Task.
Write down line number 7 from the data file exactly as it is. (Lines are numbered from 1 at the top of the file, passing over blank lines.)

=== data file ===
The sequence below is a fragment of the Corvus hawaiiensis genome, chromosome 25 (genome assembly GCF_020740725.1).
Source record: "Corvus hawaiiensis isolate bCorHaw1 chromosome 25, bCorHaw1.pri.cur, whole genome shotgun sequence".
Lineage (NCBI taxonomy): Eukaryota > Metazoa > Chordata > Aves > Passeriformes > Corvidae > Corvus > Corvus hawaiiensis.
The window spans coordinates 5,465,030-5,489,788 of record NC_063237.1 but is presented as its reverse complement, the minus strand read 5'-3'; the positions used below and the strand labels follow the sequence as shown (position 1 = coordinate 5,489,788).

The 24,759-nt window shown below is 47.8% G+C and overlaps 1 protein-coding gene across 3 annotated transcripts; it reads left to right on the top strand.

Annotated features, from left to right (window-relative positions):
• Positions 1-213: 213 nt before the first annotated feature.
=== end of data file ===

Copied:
• Positions 1-213: 213 nt before the first annotated feature.